# 1994 AIME Problems/Problem 5

## Problem

Given a positive integer $n\,$, let $p(n)\,$ be the product of the non-zero digits of $n\,$. (If $n\,$ has only one digits, then $p(n)\,$ is equal to that digit.) Let

$S=p(1)+p(2)+p(3)+\cdots+p(999)$

.

What is the largest prime factor of $S\,$?

## Solution

### Solution 1

Suppose we write each number in the form of a three-digit number (so $5 \equiv 005$), and since our $p(n)$ ignores all of the zero-digits, replace all of the $0$s with $1$s. Now note that in the expansion of

$(1+ 1 +2+3+4+5+6+7+8+9) (1+ 1 +2+3+\cdots+9) (1+ 1 +2+3+\cdots+9)$

we cover every permutation of every product of $3$ digits, including the case where that first $1$ represents the replaced $0$s. However, since our list does not include $000$, we have to subtract $1$. Thus, our answer is the largest prime factor of $(1+1+2+3+\cdots +9)^3 - 1 = 46^3 - 1 = (46-1)(46^2 + 46 + 1) = 3^3 \cdot 5 \cdot 7 \cdot \boxed{103}$.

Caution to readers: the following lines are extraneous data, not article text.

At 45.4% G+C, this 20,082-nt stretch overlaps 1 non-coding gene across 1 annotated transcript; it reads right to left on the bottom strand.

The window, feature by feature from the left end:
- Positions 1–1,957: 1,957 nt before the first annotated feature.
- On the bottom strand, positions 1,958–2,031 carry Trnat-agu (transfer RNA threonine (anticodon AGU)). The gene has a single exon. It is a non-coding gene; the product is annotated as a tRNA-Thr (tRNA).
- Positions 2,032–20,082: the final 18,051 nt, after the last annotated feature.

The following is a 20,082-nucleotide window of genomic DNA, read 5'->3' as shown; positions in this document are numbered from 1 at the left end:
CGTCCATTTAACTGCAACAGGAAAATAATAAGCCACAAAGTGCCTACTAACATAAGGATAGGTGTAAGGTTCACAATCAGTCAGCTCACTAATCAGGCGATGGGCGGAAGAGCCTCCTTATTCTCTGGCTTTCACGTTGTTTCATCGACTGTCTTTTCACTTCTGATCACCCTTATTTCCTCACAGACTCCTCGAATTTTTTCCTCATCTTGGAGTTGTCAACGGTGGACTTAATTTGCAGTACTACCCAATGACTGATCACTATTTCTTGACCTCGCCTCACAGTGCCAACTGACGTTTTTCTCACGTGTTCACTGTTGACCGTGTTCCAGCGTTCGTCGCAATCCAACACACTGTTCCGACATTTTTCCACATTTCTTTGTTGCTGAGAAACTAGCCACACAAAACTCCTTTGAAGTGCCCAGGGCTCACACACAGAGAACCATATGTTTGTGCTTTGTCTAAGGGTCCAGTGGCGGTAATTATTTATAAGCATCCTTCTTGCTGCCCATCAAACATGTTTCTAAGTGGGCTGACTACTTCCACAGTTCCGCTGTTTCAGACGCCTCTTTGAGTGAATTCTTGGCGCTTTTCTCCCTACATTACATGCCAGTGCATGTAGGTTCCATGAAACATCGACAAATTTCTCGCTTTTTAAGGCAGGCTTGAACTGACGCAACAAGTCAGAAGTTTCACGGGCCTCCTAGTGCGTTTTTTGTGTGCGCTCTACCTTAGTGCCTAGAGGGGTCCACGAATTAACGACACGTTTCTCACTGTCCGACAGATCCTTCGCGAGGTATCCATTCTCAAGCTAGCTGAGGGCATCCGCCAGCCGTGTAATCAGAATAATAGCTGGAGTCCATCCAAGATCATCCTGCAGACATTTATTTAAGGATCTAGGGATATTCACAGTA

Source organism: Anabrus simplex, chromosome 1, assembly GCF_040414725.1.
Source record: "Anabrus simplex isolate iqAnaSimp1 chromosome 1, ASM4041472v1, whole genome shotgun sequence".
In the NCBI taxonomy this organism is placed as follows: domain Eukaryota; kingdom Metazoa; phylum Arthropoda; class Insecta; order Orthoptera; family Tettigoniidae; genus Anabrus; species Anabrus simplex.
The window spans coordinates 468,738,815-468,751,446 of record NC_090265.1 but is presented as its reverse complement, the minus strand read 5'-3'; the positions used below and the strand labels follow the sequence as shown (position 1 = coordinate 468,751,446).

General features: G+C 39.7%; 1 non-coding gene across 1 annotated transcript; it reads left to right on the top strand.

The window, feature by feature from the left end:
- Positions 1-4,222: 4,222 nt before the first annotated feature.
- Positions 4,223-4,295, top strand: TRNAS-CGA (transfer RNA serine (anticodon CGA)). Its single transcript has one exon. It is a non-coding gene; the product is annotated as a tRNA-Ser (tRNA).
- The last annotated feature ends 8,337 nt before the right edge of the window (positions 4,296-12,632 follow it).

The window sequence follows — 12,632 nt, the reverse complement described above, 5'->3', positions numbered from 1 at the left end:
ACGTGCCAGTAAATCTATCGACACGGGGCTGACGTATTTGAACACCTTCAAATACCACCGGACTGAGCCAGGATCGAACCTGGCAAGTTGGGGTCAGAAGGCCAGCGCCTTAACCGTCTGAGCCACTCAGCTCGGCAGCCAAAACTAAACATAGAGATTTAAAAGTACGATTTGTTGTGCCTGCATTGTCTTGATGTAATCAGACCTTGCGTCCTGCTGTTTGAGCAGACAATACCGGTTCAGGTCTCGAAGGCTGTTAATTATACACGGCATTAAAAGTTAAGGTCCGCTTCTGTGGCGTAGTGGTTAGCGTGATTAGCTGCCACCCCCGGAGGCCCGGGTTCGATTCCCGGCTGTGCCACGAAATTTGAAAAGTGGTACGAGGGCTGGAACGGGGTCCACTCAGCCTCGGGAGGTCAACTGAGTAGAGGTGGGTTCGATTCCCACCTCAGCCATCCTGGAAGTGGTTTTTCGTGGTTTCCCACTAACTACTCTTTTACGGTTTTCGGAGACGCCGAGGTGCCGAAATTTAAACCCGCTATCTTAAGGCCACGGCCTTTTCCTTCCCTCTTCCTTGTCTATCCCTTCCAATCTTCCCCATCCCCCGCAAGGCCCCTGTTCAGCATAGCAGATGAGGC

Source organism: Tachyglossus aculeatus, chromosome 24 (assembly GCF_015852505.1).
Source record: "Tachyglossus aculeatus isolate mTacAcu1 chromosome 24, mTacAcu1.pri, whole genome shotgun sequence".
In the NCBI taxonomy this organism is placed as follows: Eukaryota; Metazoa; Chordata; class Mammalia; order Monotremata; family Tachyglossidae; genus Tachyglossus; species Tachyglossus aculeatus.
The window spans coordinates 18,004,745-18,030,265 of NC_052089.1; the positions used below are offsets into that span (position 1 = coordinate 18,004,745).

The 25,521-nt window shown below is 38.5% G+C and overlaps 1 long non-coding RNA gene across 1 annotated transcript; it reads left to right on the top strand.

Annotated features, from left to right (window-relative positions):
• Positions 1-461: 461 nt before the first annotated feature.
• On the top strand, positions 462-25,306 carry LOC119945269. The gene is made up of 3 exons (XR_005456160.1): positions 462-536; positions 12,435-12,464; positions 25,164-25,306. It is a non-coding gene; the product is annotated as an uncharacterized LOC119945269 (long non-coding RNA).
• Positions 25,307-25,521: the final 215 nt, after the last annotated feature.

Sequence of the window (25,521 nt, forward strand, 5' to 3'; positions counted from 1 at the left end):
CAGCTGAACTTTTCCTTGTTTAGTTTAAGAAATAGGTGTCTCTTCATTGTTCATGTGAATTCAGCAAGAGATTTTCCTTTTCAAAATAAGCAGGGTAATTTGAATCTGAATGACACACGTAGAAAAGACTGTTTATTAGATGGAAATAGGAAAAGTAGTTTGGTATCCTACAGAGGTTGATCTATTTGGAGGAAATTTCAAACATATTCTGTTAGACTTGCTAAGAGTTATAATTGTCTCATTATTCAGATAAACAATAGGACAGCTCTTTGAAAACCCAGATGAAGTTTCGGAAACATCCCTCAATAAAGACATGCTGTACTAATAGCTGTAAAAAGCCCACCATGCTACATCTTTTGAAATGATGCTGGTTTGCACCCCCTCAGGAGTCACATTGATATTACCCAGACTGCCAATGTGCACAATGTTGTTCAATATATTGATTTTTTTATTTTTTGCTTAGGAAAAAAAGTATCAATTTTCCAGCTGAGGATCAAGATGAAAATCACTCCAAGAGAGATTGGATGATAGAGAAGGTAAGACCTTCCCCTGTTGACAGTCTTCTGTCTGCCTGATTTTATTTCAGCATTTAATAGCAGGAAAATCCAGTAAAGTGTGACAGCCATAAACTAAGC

### Solution 2

Note that $p(1)=p(11), p(2)=p(12), p(3)=p(13), \cdots p(19)=p(9)$, and $p(37)=3p(7)$. So $p(10)+p(11)+p(12)+\cdots +p(19)=46$, $p(10)+p(11)+\cdots +p(99)=46*45=2070$. We add $p(1)+p(2)+p(3)+\cdots +p(10)=45$ to get 2115. When we add a digit we multiply the sum by that digit. Thus $2115\cdot (1+1+2+3+4+5+6+7+8+9)=2115\cdot 46=47\cdot 45\cdot 46$. But we didn't count 100, 200, 300, ..., 900. We add another 45 to get $45\cdot 2163$. The largest prime factor of that is $\boxed{103}$.